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More than $1.7m lost in scams in the ACT this year

Lachlan Roberts 13 August 2019

Over 480 reported scams have targetted the elderly this year. File photo.

More than $1.7 million has been lost in scams in the nation’s capital since the beginning of the year, with the ACT Government warning locals not to assume they are too smart to be scammed.

Since January, Canberrans have reported 2,924 scams to Scamwatch, with a loss of more than $1.7 million. $714,146 has been lost to romance and online dating scams and $130,000 has been lost in investment scams.

While online dating scams continue to be one of the most financially devastating, scammers are starting to target people aged 65 and over, with over 480 reported scams targetting the elderly, incurring a loss of $77,000 so far this year.

ACT Minister for Consumer Affairs Shane Rattenbury said many people are confident they would never fall for a scam but often it’s this sense of confidence that scammers target.

“While many Canberrans may believe that they are too smart to be scammed, everyone is vulnerable to being scammed at some point in time,” Mr Rattenbury said.

“Scams are always changing and as technology advances, it’s important to understand that scammers can target you in different ways such as social media, over the phone or in person.

“Remember, if it looks too good to be true, it probably is. It’s easier to spot a scam if you know what to look for, be alert for scams and don’t always think that you’re too smart to be scammed.”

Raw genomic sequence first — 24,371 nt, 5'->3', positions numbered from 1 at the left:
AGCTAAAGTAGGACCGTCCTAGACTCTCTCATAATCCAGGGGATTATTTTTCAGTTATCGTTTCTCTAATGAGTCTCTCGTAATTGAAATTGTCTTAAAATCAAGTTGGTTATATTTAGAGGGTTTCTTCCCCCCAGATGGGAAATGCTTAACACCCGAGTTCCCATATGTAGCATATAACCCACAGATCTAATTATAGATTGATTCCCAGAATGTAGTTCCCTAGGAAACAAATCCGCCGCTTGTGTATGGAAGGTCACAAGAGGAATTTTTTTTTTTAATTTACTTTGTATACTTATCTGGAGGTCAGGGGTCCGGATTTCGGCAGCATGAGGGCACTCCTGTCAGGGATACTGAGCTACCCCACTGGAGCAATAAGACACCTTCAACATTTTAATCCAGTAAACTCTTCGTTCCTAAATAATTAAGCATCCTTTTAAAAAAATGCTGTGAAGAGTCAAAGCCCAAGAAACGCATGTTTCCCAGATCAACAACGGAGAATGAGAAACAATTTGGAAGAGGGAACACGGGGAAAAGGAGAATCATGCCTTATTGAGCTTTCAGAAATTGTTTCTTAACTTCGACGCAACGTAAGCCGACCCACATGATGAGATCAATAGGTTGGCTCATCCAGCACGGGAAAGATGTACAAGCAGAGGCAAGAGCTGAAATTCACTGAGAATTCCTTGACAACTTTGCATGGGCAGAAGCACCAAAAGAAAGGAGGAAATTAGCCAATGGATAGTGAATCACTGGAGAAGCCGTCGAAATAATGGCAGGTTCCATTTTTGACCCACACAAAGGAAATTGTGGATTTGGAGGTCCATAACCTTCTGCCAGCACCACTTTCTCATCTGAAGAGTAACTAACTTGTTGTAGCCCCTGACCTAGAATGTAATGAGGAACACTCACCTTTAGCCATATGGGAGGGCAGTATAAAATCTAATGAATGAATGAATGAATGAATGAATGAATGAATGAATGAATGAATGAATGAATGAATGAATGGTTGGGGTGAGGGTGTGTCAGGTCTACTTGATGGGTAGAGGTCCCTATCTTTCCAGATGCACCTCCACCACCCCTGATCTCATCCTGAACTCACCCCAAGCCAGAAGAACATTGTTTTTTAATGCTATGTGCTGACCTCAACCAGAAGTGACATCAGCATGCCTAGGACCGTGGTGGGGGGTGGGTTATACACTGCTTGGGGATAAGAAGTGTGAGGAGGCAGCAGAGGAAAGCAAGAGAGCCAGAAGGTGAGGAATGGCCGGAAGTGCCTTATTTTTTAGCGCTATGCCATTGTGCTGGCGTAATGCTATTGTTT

Last year, more than $489 million was reported lost via scams in Australia, but the Australian Competition and Consumer Commission (ACCC) is estimating Australians might lose a record amount this year.

Projections from losses reported to Scamwatch and other government agencies so far this year expect losses to exceed $532 million by the year’s end, surpassing half a billion dollars for the first time.

ACCC deputy chair Delia Rickard said people need to rethink their idea of what a scam is.

“Scammers are professional businesses dedicated to ripping us off. They have call centres with convincing scripts, staff training programs, and corporate performance indicators their ‘employees’ need to meet,” Ms Rickard said.

“Our advice is to be wary of ads you see on the internet. Don’t be persuaded by celebrity endorsements or ‘not to be missed’ opportunities. You never know for certain who you’re dealing with or whether they’re credible.

“It’s best to assume scammers are everywhere, waiting for you to let your guard down. Remember, anyone could fall victim and no one is ‘too smart to be scammed’.

“Always ask yourself, ‘could this be a scam?’ and if you’re ever in doubt, decline the contact or hang up the phone — it’s often the safest option.”

This Scam Awareness Week, Canberrans are encouraged to:

  • Ask yourself whether the person or business that’s contacted you out of the blue is who they say they are.
  • Verify the identity of the contact through an independent source, such as a phone book or online search, then get in touch with them to ask if they contacted you. Don’t use the contact details provided by the caller or in the message sent to you.
  • Never send money, give your banking or credit card details or other personal information to anyone you don’t know or trust.
  • Never give anyone remote access to your computer if they’ve contacted you out of the blue – whether through a phone call, pop up window or email.
  • Be vigilant on social media, when shopping online and when answering the phone.

For more information about scams, where to get help if you’ve been scammed or to report a scam, visit the Scamwatch website.


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